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Telling your children their real story- how they were conceived by egg donation or embryo donation

In all the  literature we have read, we have never found a psychologist that recommends not telling your child that he or she was conceived through Assisted Reproductive Technologies; ie. Donor egg, embryo donation, surrogacy or a combination of those techniques. So the question is How?

You can start telling the story when your children are very young; even while your child is growing in the womb.  This will allow you as a parent to start getting used to telling this story that still hurts you somehow.  As a parent of a fertility child, you have traveled a long journey of disappointments, extreme expense and pain.   You want to make sure the story you share with your child is positive.  So you can start at a very young and allow yourself to heal and to fine tune your story; thus leaving behind the negative feelings and the technical aspects of it to turn it into a story of love and triumph.

Obviously your child will not understand the words at that point but he/she will remember the love with which you told them their story.  How you held them in a quiet moment and opened up your heart and the connection they felt at that moment.

As your child becomes older, there is room for charge in your story. 

Since children do not develop abstract thinking until pre-adolescence, your story has to become simple and concrete.  Something like “There was nothing that we wanted in our lives more than to have a baby.  But in order to make a baby a part from the mommy and a part from the daddy are needed.  We were missing the mommy part so we went and asked for help from a doctor and an egg donor who put together their efforts and thanks to them we are today a family- and we love you so much!!!

This tory tells your child that it is OK to ask for help when needed and that people are good and help us when we ask them to.  And most importantly, that we love him/her and that we started loving her even before he/she was conceived.

When you talk about your donor, it is important to present her as a person with thoughts and dreams.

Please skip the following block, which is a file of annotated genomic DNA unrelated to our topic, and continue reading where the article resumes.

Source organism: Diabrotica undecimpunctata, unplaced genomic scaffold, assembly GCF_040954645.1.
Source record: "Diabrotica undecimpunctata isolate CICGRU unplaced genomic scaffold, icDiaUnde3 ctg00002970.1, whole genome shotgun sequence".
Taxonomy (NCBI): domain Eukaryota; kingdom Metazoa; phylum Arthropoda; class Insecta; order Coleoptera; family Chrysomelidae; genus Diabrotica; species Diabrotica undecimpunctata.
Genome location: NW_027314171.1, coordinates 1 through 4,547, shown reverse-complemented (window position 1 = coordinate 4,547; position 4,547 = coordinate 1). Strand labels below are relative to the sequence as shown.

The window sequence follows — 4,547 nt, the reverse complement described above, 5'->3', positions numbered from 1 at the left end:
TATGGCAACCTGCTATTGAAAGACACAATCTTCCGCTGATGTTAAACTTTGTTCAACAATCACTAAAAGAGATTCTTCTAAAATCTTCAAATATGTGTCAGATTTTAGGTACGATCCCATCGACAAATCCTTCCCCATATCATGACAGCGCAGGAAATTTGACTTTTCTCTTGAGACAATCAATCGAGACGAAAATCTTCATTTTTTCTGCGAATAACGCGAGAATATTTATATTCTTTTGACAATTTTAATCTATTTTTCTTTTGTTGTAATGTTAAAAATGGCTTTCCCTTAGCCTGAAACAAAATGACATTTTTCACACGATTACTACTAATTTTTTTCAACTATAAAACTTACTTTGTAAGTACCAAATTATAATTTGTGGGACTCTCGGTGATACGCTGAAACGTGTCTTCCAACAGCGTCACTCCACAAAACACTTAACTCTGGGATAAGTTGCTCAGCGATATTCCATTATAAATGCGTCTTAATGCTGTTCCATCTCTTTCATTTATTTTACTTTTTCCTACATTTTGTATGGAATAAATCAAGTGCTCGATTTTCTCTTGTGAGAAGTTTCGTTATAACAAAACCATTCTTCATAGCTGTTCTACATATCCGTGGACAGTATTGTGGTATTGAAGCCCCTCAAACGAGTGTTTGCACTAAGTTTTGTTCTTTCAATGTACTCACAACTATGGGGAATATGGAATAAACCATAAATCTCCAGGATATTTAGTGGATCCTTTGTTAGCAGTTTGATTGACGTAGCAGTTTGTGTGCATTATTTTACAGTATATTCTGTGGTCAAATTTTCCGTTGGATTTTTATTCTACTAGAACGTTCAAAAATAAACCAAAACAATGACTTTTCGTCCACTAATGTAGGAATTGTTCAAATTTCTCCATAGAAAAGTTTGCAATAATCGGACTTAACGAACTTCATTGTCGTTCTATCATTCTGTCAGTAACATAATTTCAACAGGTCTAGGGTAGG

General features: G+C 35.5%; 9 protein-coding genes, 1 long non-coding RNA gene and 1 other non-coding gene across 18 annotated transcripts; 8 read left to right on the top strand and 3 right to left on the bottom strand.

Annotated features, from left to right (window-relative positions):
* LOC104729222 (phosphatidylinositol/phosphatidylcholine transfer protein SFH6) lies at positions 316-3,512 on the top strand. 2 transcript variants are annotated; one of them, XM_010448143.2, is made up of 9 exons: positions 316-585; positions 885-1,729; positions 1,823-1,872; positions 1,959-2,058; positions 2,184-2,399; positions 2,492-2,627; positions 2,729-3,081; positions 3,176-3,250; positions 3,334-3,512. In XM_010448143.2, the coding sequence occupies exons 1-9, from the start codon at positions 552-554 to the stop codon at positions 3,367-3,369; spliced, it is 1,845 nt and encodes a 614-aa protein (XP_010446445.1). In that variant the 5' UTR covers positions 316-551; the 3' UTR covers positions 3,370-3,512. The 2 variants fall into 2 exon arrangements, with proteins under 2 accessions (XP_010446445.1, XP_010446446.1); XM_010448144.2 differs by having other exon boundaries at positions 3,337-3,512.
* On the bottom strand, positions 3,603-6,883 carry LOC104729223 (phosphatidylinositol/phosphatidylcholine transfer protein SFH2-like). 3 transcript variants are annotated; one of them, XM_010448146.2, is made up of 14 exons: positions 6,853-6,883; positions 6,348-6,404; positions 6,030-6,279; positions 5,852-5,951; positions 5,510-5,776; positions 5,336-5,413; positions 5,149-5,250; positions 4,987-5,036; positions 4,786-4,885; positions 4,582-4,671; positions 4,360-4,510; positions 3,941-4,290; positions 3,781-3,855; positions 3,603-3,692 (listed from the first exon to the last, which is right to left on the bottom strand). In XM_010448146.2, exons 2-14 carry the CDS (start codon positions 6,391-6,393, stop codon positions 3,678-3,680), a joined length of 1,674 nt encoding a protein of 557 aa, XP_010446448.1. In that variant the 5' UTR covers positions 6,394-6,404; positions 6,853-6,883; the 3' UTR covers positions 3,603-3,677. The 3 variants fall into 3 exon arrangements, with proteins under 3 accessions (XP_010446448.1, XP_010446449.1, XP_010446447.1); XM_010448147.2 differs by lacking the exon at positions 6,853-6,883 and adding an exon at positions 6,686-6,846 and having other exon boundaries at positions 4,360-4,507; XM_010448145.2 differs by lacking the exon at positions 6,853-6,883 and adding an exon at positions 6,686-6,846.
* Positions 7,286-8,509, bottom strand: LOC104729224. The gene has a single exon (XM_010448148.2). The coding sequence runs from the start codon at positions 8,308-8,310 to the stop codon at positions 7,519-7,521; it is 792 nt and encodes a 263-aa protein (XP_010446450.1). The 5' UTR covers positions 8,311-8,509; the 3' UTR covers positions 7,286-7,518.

To present her like somebody who we have respect and affection for; even admiration.  Maybe by the time she donated for you she already had a family of her own.  She gave a very important of herself for us to be able to conceive.  We are eternally thankful to her.   If you know her name you can use it or maybe even make up a name.  The point is to make her as human as possible.  Some people prefer to call her a “helper” than a “donor” .  The  only connection your child might have to the word donor is how we collected your old toy and gave them to a needy person.  While helping is more of a horizontal activity between two people.

What is important I to tell the truth in the terms that a child can understand.  We do not have to tell ALL the truth every time.  For example, a young boy was told by his father that “it is like a car that was missing the engine.”  So we needed to get an engne from a different car and then we could travel in our car.” Make sure not to over-talk or overshare.   And always at the level of the listener.

Reproductive technology is not the point of the story.

An important distinction to make is the difference between secrets and something that is private.   Something secret about your family might be something that you are embarrassed of.  Something that if people find out could affect your future.  This is different from an idea that you choose to tell only to your innermost circle, what ever that circle is for you.